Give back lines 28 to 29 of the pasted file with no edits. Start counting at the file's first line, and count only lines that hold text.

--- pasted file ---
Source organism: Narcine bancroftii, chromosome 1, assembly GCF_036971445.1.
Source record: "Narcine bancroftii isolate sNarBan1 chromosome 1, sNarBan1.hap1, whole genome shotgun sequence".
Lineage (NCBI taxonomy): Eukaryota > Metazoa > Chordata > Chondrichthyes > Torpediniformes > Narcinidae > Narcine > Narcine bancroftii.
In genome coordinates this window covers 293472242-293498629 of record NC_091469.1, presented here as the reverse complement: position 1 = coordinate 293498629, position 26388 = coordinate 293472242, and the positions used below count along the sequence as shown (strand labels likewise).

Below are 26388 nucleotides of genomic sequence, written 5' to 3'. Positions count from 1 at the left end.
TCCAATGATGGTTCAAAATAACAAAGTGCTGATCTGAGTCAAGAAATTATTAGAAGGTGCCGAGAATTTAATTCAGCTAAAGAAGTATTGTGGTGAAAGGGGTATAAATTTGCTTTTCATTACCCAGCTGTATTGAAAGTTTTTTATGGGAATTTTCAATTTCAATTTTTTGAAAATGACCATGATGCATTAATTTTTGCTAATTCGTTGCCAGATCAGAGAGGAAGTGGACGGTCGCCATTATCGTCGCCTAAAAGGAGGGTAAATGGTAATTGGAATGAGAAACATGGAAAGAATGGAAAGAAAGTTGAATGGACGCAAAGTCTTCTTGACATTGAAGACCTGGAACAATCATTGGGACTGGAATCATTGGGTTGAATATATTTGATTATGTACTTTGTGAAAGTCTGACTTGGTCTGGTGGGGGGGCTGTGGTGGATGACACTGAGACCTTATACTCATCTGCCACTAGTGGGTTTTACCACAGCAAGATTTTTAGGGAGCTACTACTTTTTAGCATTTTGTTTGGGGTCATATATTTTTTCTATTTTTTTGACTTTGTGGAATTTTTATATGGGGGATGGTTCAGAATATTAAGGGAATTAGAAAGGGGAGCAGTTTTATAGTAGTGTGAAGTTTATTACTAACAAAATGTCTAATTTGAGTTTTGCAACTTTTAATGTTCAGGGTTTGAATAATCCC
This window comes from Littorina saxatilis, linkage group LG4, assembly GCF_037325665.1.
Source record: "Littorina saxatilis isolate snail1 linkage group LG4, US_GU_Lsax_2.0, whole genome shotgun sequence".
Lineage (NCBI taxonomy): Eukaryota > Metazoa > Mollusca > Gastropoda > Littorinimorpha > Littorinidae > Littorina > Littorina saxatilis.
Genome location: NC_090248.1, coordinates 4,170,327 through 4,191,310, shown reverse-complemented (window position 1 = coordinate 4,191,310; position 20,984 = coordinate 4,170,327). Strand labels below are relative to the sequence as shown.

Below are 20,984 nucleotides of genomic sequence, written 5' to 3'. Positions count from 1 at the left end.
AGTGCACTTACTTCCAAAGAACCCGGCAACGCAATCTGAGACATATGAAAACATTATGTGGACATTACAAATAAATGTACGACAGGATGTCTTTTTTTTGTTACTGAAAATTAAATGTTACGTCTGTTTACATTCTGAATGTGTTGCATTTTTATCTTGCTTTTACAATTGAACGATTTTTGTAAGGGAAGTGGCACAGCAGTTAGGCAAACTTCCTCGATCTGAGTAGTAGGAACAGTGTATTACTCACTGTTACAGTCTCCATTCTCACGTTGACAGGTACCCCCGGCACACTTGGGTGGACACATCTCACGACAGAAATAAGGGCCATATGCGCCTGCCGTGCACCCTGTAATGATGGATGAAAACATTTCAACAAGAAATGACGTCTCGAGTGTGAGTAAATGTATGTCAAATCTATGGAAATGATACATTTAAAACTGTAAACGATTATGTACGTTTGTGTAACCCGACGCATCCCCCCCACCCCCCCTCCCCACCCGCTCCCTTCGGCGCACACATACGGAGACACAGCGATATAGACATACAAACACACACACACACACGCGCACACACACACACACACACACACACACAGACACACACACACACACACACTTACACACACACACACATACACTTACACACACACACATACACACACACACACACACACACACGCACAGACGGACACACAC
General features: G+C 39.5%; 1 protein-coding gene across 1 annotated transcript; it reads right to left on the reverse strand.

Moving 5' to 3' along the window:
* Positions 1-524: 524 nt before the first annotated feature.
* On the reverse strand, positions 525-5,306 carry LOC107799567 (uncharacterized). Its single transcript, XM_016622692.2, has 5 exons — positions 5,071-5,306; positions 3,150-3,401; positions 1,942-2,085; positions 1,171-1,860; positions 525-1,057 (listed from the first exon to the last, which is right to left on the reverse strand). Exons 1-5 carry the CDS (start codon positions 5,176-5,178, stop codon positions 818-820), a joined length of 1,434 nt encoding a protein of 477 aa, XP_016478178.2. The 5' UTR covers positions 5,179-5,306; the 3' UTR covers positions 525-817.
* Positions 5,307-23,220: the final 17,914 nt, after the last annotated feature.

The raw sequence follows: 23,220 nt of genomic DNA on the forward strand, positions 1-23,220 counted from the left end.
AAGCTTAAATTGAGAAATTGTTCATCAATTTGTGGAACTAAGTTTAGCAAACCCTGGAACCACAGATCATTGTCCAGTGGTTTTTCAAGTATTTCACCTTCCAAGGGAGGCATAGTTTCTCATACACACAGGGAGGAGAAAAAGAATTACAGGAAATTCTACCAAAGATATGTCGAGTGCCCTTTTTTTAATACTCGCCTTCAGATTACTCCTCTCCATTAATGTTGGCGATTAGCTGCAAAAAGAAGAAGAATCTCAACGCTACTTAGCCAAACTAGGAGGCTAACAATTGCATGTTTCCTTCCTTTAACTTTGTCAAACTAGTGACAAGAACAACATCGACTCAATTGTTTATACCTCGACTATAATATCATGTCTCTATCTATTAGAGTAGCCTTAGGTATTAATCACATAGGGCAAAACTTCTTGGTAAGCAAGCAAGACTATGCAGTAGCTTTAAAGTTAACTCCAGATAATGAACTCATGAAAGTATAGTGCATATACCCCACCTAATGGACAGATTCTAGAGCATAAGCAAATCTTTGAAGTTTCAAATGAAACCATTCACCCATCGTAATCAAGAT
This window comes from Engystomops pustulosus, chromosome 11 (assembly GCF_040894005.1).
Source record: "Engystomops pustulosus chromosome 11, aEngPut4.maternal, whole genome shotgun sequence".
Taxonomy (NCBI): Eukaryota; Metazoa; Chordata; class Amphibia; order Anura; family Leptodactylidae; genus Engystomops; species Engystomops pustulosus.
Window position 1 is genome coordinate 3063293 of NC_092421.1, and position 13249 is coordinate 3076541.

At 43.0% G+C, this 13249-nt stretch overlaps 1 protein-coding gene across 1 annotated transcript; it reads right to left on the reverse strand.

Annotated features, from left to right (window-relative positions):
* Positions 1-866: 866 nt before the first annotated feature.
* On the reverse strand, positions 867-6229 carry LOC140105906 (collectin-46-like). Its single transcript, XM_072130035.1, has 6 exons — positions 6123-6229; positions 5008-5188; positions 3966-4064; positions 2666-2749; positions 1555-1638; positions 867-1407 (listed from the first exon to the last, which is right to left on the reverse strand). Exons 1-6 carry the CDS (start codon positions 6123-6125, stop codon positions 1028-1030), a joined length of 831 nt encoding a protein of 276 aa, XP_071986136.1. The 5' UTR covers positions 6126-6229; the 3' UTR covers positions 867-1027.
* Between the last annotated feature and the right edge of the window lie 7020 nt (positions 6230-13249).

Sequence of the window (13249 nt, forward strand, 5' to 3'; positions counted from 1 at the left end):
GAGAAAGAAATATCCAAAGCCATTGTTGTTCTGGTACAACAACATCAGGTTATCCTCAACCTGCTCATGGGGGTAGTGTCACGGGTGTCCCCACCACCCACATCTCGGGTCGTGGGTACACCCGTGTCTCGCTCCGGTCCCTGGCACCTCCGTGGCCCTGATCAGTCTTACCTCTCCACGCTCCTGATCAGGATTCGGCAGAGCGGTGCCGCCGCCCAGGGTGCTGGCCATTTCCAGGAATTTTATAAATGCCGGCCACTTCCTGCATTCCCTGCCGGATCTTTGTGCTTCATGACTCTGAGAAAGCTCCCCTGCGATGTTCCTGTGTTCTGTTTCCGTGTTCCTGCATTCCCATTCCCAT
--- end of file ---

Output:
* Between the last annotated feature and the right edge of the window lie 7020 nt (positions 6230-13249).

Sequence of the window (13249 nt, forward strand, 5' to 3'; positions counted from 1 at the left end):